The National Football League recently announced that it will form two new committees with the NFL Players Association to address pain management and mental health, and rumors are circulating that the league’s current ban on cannabis could be reconsidered. But athletes have been using medical marijuana for pain and stress management for decades, often risking their livelihoods to avoid opioids and alcohol. Former Pro Bowl running back Reuben Droughns, for example, says he used cannabis throughout his career, but only refers to the plant as “medicine.”
Browsing: Stoned Sports
Are stoners lazy? Not according to a recent University of Colorado Boulder study that questions the “lazy stoner” stereotype. Overseen by Angela Bryan, a professor in CU Boulder’s Department of Psychology and Neuroscience, as well as the Institute for Cognitive Science, the study looked at a possible link between cannabis use and exercise behaviors.
“If we think about the typical ways you think of cannabis, it’s making you more relaxed and maybe not as motivated to get out of the house, and as an exercise researcher, that’s concerning,” says Bryan. “On the other hand, there’s some really good longitudinal data that shows that long-term cannabis users have lower weight, lower risk of diabetes, better waist-to-hip ratio, and better insulin function. It’s kind of a scientific quandary, so we thought we should do investigations to see whether there really is a problem that might be happening, or if cannabis could even be a benefit to physical activity.”
Former Denver Broncos running back Terrell Davis knows a thing or two about pain and injury. The Pro Football Hall of Famer was on his way to becoming one of the game’s greatest of all time when major knee injuries derailed his career — but not before he racked up nearly 9,000 overall yards, 65 touchdowns and plenty of hits.
Davis says he would’ve been able to suit up longer if he’d been allowed to take CBD during his playing days. And now the three-time All-Pro running back is pushing the cannabinoid after partnering with Defy, a CBD-infused sports drink.
Civilized Worldwide Inc. announced its plans to acquire the 420 Games, expanding the reach of the Canada-based cannabis media company into Denver, San Francisco, Los Angeles, Pittsburgh and anywhere else the event is held in the future.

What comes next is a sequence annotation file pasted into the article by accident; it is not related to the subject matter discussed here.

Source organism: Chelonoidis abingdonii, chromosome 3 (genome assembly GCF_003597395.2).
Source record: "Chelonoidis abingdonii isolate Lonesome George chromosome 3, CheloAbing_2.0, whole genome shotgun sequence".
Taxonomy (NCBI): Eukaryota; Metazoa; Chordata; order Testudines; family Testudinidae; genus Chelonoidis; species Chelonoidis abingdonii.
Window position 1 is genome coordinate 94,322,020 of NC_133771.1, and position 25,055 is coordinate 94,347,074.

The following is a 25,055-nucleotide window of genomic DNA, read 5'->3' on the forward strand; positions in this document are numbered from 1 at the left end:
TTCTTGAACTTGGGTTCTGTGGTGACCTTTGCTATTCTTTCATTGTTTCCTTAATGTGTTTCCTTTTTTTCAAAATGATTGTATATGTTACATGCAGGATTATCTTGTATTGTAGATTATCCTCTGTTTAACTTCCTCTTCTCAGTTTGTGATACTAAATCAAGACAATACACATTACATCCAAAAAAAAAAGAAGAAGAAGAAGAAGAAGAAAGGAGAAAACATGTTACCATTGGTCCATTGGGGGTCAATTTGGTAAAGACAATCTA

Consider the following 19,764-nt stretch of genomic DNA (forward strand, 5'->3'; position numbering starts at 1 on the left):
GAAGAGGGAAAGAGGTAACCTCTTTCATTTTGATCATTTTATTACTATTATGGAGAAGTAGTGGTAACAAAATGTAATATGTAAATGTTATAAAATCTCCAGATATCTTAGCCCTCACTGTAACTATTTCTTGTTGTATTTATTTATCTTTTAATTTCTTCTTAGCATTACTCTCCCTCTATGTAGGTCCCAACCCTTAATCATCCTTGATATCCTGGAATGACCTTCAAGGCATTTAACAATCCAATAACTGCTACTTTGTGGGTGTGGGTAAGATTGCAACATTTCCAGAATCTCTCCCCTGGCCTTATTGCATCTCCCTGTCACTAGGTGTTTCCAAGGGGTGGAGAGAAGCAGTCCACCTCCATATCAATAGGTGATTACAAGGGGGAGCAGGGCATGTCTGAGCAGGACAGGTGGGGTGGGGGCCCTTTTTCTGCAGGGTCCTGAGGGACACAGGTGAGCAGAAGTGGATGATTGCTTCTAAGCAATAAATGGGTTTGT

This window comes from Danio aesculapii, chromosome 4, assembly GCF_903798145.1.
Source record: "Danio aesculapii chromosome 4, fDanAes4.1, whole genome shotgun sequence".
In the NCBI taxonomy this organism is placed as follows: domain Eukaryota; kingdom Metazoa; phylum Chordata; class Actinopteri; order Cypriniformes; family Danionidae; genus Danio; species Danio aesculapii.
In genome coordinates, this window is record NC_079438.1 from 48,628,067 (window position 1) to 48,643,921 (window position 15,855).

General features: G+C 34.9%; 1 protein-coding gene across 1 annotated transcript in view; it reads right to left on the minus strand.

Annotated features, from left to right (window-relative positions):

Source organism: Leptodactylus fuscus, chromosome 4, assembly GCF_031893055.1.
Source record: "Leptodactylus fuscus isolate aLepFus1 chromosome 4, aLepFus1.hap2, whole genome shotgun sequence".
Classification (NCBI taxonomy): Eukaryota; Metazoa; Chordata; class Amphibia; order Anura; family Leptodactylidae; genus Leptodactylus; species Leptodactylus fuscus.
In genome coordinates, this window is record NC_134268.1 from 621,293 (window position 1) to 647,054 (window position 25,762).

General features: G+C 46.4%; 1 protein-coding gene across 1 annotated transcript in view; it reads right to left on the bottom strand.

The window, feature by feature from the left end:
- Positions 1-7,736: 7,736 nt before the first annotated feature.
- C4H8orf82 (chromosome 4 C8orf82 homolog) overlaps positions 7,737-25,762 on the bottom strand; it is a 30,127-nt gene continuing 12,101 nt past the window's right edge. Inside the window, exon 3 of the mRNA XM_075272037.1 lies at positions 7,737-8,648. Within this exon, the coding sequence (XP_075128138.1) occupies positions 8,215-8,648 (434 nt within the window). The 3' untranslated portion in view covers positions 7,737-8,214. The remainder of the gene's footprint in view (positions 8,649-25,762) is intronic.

Dear Stoner: I understand why some sports leagues ban weed because it’s illegal, but I saw a fighter get in trouble for using weed, and it was labeled “performance enhancing.” So weed is a PED now?
Summer in Denver is lovely — not too hot and not too humid — but we can still have bad days. An extended period of high temperatures with no rain or cloud coverage might force those of us with no air conditioning out of the house; fortunately, Denver is surrounded by beautiful parks and trails.
If used moderately, cannabis can be both a motivation and a reward for hikes, bike rides, fishing, runs or even simple walks through the park. Some of us need a jolt and want a sativa to pump up before scaling a fourteener, while others already run too hot and require a hybrid or indica to cool down. Here are ten recently reviewed strains that can do a little of both.
Former NFL running back Reuben Droughns spent eight years avoiding tackles from some of the strongest, meanest men in sports. But on Saturday, June 25, hits were exactly what he was looking for. “We are here to win,” he said to his teammates before playing kickball at the 4/20 Games. “And after that, smoke a couple joints!”
The 4/20 Games at Infinity Park, an annual event to raise money and awareness for cannabis-infused healthy living, were in full swing by mid-morning on Saturday. The event’s second go-round in Denver aimed to combat the plant’s stigma by promoting an active and healthy cannabis lifestyle, partnering with Athletes for Care, or A4C — a nonprofit simultaneously raising awareness about health issues faced by professional athletes, de-stigmatizing cannabis use and helping retired jocks transition into new lives.
Combining cannabis and sports is a growing trend among amateur and professional athletes alike, but one new club in Denver is taking the term “runner’s high” to a new level. Starting this month, a group of runners interested in using cannabis to help train will meet up once a week for runs in the West Highland neighborhood.
Billing itself as the Runner’s High Run Club, the group will gather every Thursday at the Native Roots Highlands dispensary to run a 4.2-mile sativa route or a hybrid 2.1-mile route sponsored by the dispensary and Stratos, an infused-products company.